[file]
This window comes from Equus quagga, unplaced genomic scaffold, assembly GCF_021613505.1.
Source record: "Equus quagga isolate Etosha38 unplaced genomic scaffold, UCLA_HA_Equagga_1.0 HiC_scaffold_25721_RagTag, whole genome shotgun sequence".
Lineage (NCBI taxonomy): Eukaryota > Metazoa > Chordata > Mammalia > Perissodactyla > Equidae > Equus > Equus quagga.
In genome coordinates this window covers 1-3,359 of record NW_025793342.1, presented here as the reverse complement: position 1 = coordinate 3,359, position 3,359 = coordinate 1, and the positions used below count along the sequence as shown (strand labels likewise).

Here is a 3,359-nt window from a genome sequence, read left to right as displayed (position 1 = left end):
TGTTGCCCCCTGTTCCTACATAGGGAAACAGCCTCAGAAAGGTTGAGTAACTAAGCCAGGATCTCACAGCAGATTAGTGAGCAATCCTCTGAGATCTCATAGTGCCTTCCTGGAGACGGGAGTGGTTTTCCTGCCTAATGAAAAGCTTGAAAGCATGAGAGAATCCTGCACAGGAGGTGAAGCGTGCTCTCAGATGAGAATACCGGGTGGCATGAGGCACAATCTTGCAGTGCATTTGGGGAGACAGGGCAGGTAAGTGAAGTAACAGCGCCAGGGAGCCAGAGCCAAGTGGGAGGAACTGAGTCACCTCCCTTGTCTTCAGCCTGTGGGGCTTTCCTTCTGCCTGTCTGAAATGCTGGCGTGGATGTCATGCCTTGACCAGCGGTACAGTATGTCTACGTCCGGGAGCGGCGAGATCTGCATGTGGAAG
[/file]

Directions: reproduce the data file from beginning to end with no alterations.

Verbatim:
This window comes from Equus quagga, unplaced genomic scaffold, assembly GCF_021613505.1.
Source record: "Equus quagga isolate Etosha38 unplaced genomic scaffold, UCLA_HA_Equagga_1.0 HiC_scaffold_25721_RagTag, whole genome shotgun sequence".
Lineage (NCBI taxonomy): Eukaryota > Metazoa > Chordata > Mammalia > Perissodactyla > Equidae > Equus > Equus quagga.
In genome coordinates this window covers 1-3,359 of record NW_025793342.1, presented here as the reverse complement: position 1 = coordinate 3,359, position 3,359 = coordinate 1, and the positions used below count along the sequence as shown (strand labels likewise).

Here is a 3,359-nt window from a genome sequence, read left to right as displayed (position 1 = left end):
TGTTGCCCCCTGTTCCTACATAGGGAAACAGCCTCAGAAAGGTTGAGTAACTAAGCCAGGATCTCACAGCAGATTAGTGAGCAATCCTCTGAGATCTCATAGTGCCTTCCTGGAGACGGGAGTGGTTTTCCTGCCTAATGAAAAGCTTGAAAGCATGAGAGAATCCTGCACAGGAGGTGAAGCGTGCTCTCAGATGAGAATACCGGGTGGCATGAGGCACAATCTTGCAGTGCATTTGGGGAGACAGGGCAGGTAAGTGAAGTAACAGCGCCAGGGAGCCAGAGCCAAGTGGGAGGAACTGAGTCACCTCCCTTGTCTTCAGCCTGTGGGGCTTTCCTTCTGCCTGTCTGAAATGCTGGCGTGGATGTCATGCCTTGACCAGCGGTACAGTATGTCTACGTCCGGGAGCGGCGAGATCTGCATGTGGAAG